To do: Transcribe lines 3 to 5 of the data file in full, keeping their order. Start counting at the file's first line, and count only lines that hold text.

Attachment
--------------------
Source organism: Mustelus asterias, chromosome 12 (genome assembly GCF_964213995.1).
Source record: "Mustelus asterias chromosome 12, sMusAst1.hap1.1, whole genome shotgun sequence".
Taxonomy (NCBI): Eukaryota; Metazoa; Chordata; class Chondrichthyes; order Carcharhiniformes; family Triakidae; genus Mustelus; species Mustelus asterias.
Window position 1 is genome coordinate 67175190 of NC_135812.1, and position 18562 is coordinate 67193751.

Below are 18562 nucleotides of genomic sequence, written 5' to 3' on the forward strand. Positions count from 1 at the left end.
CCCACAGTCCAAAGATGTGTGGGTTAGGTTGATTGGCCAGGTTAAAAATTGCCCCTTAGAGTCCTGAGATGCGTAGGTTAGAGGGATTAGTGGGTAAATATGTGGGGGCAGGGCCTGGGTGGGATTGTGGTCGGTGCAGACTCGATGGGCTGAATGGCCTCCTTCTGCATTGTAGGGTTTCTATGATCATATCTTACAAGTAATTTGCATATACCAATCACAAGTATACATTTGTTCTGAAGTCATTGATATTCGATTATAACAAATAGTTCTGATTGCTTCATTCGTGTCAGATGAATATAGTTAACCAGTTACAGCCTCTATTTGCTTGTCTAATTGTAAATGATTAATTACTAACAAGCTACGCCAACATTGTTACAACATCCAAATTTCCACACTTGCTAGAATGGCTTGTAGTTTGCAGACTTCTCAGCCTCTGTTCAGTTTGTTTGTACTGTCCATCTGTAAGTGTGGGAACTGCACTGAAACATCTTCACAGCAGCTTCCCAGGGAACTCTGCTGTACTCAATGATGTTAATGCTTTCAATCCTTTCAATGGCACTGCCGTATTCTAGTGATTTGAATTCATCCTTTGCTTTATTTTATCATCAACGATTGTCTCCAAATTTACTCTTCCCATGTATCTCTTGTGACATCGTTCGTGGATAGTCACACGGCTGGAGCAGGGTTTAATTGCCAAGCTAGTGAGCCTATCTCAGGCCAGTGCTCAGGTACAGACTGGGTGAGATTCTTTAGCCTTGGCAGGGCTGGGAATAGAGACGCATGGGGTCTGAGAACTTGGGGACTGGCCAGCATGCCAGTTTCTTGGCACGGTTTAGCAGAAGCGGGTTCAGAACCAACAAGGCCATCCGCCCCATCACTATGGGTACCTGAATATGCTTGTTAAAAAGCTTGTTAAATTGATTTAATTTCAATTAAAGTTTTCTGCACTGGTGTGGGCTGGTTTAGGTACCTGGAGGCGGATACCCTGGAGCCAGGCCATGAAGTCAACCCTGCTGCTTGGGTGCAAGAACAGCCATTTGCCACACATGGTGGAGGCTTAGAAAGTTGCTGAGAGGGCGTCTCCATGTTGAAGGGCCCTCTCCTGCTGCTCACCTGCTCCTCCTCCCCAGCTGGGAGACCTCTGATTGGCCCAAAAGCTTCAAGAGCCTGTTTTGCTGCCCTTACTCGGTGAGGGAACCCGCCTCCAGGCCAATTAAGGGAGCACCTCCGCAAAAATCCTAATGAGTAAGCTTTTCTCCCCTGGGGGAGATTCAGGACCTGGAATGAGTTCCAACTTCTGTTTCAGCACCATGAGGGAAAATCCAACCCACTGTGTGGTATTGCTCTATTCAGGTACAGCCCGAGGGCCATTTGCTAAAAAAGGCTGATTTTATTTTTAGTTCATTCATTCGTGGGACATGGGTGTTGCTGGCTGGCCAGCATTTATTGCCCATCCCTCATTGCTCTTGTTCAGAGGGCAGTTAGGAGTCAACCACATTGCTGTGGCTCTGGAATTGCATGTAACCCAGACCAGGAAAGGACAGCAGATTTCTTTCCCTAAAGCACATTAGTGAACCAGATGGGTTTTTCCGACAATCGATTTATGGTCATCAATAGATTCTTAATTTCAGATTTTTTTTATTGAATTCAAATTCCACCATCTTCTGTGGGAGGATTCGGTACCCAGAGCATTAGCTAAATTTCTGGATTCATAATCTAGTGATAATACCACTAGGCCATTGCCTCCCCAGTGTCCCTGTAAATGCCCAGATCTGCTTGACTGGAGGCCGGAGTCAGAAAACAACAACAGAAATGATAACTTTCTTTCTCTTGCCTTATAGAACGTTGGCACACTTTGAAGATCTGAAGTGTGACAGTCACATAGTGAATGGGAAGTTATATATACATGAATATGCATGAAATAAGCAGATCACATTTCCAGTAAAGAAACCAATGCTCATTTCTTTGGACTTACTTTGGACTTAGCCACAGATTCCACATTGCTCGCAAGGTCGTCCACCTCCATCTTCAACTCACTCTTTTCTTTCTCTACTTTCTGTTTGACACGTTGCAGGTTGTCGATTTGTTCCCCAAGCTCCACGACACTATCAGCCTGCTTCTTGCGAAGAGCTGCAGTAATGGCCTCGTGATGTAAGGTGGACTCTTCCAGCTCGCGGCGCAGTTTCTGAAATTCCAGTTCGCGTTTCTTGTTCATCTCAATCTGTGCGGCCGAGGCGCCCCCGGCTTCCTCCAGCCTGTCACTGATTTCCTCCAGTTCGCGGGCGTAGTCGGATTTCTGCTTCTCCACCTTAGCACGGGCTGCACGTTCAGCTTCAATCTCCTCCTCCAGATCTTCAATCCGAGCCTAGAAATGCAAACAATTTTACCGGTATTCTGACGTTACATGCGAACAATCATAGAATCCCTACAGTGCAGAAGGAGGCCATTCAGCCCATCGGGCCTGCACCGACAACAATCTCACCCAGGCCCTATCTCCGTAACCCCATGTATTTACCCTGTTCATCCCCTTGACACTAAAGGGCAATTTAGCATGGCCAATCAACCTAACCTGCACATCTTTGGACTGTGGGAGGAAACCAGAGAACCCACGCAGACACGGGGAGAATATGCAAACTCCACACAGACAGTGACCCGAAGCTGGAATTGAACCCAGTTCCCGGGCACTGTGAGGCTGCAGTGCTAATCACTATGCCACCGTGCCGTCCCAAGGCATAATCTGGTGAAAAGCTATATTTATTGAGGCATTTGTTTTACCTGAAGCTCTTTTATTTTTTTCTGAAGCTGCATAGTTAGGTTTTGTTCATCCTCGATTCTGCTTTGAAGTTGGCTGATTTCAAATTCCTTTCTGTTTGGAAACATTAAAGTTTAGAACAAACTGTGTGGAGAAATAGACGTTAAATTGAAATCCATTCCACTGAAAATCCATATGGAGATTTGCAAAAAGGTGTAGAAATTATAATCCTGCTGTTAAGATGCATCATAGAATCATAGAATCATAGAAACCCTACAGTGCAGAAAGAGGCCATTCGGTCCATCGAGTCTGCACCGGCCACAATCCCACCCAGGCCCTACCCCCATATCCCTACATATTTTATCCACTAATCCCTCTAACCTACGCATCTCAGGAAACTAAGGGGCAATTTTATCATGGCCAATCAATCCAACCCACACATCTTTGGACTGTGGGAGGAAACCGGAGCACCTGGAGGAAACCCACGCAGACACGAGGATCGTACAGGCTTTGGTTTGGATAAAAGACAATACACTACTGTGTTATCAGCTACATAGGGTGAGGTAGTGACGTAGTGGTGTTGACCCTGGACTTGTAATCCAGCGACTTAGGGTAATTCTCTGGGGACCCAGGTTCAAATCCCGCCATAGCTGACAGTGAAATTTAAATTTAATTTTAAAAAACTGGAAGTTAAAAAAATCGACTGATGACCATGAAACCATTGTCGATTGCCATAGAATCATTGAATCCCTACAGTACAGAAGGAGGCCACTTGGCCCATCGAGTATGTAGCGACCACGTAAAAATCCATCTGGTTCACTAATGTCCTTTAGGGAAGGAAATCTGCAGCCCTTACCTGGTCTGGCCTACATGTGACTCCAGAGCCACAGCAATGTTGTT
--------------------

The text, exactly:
Taxonomy (NCBI): Eukaryota; Metazoa; Chordata; class Chondrichthyes; order Carcharhiniformes; family Triakidae; genus Mustelus; species Mustelus asterias.
Window position 1 is genome coordinate 67175190 of NC_135812.1, and position 18562 is coordinate 67193751.

Below are 18562 nucleotides of genomic sequence, written 5' to 3' on the forward strand. Positions count from 1 at the left end.